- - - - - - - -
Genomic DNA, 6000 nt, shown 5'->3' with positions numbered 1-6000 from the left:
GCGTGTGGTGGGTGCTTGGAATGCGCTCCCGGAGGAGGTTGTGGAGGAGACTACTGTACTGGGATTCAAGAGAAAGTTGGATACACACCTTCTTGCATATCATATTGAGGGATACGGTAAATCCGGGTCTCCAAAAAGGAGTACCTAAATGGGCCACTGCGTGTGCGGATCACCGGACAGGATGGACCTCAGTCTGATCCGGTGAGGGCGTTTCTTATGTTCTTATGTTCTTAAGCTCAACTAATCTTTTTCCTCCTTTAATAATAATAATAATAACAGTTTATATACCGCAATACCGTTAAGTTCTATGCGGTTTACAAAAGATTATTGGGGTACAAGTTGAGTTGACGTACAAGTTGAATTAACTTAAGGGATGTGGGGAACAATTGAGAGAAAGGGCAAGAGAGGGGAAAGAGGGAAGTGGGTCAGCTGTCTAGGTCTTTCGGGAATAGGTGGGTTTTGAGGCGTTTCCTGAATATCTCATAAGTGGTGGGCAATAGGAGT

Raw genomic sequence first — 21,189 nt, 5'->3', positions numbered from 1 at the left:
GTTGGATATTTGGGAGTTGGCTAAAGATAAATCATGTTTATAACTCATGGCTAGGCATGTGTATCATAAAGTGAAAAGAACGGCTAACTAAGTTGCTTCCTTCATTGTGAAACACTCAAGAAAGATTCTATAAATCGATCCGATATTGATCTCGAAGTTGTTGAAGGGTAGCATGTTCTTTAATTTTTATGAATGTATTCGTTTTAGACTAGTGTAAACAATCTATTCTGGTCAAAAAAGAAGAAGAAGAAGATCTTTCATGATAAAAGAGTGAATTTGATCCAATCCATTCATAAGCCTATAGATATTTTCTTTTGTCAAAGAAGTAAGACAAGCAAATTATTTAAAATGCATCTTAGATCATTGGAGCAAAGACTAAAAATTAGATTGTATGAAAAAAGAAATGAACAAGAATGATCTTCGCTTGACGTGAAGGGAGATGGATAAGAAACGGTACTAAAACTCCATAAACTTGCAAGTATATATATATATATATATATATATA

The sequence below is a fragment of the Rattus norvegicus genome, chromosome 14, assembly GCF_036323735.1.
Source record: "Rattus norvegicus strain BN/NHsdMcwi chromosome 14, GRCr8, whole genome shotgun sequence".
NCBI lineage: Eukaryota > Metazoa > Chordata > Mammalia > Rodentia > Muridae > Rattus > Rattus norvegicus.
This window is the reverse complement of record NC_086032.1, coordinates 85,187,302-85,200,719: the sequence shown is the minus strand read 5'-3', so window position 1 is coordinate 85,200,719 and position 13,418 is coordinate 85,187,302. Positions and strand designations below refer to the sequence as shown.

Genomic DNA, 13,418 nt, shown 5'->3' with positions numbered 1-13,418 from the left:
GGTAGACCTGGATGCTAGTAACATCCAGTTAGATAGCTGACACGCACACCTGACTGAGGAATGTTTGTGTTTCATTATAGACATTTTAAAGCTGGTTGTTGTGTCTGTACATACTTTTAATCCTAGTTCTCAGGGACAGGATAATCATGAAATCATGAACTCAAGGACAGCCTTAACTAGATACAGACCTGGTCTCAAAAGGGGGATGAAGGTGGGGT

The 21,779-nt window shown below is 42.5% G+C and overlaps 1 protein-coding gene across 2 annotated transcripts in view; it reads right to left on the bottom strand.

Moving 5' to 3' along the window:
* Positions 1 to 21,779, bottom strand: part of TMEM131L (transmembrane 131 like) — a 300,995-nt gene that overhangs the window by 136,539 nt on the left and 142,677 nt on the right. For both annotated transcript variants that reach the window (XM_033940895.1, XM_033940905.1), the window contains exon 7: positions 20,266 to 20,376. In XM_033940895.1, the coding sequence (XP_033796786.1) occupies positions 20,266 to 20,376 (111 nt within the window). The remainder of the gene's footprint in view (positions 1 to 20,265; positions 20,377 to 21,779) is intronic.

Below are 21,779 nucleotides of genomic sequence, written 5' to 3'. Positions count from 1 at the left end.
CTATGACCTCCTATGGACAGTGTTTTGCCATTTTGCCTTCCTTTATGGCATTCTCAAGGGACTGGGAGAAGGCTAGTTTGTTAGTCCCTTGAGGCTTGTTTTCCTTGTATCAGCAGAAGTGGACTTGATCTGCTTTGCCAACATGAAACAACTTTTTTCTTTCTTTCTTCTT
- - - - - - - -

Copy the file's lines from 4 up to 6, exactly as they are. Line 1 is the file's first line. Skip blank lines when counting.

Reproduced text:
GTTGGATATTTGGGAGTTGGCTAAAGATAAATCATGTTTATAACTCATGGCTAGGCATGTGTATCATAAAGTGAAAAGAACGGCTAACTAAGTTGCTTCCTTCATTGTGAAACACTCAAGAAAGATTCTATAAATCGATCCGATATTGATCTCGAAGTTGTTGAAGGGTAGCATGTTCTTTAATTTTTATGAATGTATTCGTTTTAGACTAGTGTAAACAATCTATTCTGGTCAAAAAAGAAGAAGAAGAAGATCTTTCATGATAAAAGAGTGAATTTGATCCAATCCATTCATAAGCCTATAGATATTTTCTTTTGTCAAAGAAGTAAGACAAGCAAATTATTTAAAATGCATCTTAGATCATTGGAGCAAAGACTAAAAATTAGATTGTATGAAAAAAGAAATGAACAAGAATGATCTTCGCTTGACGTGAAGGGAGATGGATAAGAAACGGTACTAAAACTCCATAAACTTGCAAGTATATATATATATATATATATATATA

The sequence below is a fragment of the Rattus norvegicus genome, chromosome 14, assembly GCF_036323735.1.
Source record: "Rattus norvegicus strain BN/NHsdMcwi chromosome 14, GRCr8, whole genome shotgun sequence".